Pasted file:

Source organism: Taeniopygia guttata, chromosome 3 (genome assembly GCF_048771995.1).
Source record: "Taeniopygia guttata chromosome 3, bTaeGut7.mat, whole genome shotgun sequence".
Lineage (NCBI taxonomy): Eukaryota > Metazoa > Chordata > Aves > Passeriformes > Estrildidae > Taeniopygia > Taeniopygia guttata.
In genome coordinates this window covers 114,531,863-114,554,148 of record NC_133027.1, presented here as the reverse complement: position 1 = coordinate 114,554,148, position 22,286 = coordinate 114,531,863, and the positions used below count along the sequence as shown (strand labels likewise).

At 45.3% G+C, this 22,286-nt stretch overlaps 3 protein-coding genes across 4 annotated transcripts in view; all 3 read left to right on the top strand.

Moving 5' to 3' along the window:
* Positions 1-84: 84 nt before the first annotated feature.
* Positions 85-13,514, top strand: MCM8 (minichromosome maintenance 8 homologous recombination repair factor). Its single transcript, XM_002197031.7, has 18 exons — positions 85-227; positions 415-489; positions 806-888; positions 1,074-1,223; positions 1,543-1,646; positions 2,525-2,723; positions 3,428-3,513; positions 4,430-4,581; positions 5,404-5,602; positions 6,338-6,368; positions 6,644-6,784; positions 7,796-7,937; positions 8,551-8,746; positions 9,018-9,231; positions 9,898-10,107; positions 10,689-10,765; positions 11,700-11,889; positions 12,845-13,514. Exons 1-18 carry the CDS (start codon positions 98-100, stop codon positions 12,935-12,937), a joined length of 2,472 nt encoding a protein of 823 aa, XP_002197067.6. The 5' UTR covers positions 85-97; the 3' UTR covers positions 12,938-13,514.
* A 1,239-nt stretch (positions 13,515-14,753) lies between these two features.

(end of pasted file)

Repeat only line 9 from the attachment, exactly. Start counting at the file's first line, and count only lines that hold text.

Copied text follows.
* A 1,239-nt stretch (positions 13,515-14,753) lies between these two features.